To give the concept a little more flare, I suggest taking cues from the films themselves. In Hellraiser, the Cenobites are nothing if not lawful. They will only kill people who really intended to summon them. If whoever calls the monster is clever enough, they might just be able to strike up a bargain in order to save their own lives. Of course, a deal with the devil is a deal with the devil and the consequences should be sufficiently horrible.

Candyman, on the other hand, looked at the woman who called him and saw his lost love. While that may sound hokey, there can easily be any number of ways for the monster to decide that he wants to do more than just kill the summoner. As in the film, the monster can begin to kill people that the character comes into contact with and hold dear, doing the killings before their eyes and in ways that would lead anyone investigating into believing that the character was the killer. This should all play into some greater goal of the monster’s that only reveals itself after quite a bit of trouble has gone down.

The Unstoppable Killers (Halloween, Friday the 13th) –

Stone cold, impossibly strong, and possibly un-killable. As entertaining as they can be in movies, Michael and Jason are probably not the best villains for a D&D campaign.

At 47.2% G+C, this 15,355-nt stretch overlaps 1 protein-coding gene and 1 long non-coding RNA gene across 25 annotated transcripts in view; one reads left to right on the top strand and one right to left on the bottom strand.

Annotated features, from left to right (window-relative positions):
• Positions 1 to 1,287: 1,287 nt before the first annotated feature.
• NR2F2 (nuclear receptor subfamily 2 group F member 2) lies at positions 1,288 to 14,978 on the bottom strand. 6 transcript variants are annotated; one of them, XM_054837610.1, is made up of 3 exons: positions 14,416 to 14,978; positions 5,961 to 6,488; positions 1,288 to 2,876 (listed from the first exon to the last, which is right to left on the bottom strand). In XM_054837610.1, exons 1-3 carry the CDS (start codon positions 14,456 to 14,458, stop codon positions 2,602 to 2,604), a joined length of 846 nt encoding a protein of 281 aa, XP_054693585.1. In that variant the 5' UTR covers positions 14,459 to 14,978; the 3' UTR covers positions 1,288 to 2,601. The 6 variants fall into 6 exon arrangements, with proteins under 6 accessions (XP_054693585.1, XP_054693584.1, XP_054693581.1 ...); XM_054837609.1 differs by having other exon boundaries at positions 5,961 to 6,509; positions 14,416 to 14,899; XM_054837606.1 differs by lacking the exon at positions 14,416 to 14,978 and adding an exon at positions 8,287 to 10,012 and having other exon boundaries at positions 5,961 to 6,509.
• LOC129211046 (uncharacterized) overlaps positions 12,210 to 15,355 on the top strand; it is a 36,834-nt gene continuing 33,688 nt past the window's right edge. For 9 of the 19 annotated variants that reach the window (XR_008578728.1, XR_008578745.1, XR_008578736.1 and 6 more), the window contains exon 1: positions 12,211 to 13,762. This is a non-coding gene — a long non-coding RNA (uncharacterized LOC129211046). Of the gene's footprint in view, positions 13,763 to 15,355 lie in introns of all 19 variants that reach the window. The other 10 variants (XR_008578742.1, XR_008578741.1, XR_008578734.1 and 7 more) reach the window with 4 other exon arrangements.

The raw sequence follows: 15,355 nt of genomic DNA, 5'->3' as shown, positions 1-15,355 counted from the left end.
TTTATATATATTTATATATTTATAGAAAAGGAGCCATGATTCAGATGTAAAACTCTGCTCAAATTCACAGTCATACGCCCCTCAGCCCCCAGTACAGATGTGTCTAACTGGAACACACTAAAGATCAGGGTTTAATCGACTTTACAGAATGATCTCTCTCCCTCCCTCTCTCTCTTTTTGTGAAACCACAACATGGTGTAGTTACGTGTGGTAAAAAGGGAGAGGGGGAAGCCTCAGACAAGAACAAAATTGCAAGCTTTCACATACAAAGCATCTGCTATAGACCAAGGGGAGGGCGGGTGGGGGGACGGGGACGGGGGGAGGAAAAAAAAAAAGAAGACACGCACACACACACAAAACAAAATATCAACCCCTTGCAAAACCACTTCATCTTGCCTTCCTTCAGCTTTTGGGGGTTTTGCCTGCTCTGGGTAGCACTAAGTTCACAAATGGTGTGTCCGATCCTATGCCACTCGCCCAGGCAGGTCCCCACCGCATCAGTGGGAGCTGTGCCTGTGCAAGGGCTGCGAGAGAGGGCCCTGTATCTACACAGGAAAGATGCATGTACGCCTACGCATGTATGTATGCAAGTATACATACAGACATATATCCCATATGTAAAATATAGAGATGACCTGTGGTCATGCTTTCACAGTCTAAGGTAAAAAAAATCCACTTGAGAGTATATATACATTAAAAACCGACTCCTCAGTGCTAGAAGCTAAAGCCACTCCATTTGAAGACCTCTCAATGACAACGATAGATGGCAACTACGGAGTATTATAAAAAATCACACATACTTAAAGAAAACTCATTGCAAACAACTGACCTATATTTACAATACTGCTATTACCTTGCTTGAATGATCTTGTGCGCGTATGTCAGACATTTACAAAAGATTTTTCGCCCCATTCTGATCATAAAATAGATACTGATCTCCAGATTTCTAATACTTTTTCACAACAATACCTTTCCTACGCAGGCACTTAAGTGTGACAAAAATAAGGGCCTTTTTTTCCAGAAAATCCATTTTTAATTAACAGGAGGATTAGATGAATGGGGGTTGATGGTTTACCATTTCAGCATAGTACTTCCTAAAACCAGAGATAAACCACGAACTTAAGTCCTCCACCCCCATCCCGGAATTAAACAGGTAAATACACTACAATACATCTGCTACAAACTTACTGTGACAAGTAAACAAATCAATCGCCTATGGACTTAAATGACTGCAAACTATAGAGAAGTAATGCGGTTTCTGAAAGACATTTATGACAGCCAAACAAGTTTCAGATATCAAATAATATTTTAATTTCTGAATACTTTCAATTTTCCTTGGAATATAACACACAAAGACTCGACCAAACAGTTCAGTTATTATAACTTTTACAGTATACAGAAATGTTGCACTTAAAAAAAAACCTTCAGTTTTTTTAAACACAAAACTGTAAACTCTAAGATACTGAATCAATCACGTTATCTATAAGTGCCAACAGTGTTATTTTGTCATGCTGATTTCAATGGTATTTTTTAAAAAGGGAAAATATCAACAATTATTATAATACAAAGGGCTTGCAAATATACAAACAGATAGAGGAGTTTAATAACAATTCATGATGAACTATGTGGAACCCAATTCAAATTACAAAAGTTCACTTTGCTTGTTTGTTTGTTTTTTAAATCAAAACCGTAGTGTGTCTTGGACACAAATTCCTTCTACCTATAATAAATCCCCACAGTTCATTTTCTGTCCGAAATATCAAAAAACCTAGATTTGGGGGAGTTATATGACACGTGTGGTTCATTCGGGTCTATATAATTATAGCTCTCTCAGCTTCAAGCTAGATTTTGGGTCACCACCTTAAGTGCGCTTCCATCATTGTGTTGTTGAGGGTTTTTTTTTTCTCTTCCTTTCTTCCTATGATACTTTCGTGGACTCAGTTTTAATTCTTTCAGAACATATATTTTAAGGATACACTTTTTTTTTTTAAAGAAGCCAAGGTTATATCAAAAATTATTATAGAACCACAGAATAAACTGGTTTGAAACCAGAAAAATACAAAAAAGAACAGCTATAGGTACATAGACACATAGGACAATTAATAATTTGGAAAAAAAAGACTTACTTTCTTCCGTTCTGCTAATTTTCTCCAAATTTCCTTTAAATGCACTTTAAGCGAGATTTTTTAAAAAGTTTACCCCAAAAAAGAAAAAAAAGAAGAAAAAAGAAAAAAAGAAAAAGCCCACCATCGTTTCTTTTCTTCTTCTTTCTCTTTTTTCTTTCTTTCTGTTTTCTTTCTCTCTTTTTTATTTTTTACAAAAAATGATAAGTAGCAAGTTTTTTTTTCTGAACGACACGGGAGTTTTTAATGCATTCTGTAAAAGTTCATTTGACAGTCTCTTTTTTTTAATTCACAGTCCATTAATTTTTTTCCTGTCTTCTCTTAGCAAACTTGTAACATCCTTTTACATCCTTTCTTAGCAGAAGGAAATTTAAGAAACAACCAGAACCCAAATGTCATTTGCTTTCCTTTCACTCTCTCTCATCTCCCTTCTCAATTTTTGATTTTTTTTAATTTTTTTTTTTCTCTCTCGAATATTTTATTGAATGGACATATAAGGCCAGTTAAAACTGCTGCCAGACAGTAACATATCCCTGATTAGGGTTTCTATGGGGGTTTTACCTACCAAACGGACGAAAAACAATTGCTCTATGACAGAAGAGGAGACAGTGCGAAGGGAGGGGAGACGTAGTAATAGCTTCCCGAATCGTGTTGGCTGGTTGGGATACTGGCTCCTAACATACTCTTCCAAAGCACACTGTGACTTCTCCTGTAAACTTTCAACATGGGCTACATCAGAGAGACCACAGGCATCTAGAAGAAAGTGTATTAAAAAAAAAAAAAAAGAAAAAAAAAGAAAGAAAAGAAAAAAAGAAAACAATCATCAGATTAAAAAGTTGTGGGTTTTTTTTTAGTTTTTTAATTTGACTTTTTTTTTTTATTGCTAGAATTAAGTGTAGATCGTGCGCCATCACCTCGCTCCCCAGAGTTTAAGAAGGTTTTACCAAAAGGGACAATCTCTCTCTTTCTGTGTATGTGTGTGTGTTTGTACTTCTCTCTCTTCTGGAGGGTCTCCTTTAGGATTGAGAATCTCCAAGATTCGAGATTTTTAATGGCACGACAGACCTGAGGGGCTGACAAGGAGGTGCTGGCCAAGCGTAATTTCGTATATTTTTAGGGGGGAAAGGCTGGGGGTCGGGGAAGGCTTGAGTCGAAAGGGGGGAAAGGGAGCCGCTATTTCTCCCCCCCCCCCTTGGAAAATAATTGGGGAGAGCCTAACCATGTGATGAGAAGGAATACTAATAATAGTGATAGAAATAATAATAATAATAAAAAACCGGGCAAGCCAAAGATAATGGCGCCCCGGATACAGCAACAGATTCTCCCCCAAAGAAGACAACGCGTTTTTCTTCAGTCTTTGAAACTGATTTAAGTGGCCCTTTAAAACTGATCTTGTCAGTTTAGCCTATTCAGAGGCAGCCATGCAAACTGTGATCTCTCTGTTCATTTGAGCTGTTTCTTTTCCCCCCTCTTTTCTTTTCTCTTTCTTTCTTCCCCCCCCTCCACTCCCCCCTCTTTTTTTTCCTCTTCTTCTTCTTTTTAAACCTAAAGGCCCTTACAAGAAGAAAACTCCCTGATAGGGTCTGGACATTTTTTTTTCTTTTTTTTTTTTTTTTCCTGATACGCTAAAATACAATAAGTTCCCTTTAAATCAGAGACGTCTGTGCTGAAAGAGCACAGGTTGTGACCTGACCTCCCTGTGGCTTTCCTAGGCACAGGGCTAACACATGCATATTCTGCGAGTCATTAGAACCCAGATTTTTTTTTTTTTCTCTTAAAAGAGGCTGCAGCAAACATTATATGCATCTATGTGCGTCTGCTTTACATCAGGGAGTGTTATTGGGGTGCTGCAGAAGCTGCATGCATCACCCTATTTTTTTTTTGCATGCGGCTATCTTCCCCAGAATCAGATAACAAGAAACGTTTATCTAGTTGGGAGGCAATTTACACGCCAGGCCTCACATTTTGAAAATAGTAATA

In a D&D game, the players are the characters, not the audience, and in order for someone like Jason to be scary, characters need to die. If only NPCs die, the villain can be interesting but not a real threat, and if PCs die without being given a fighting chance, nobody is going to have fun. If you do given them a chance to fight back and they kill or wound the killer, the killer has lost his horror value and become just another serial murderer to be put down, and if the PCs are forced to flee, only to confront the killer again and again, the game becomes redundant.

The only way I can really think of to make something like this interesting is to make the PCs flee, but only once or twice. In the meantime, let them look for clues to find out how to put the killer to rest forever.

The Dream Killer (A Nightmare on Elm Street) –

Nightmares are a great element for a horror game, but they really shouldn’t be overused. I would suggest putting this kind of killer into a game as a sub plot rather than a main story, at least for a while.

First, find a reason why the same entity would be antagonizing part or all of the party. Then go to work on the players individually. In a given session, take one or two of the players aside individually and run them through a short sequence, then as time progresses make the sequences longer and more intense. Don’t tell the rest of the group what is happening to the individuals.  Ideally, members of the party will do anything to keep themselves awake (If you can keep them from finding magical means, all the better) and after a while, you can turn the nightmares into hallucinations that begin to legitimately skew their perception of reality.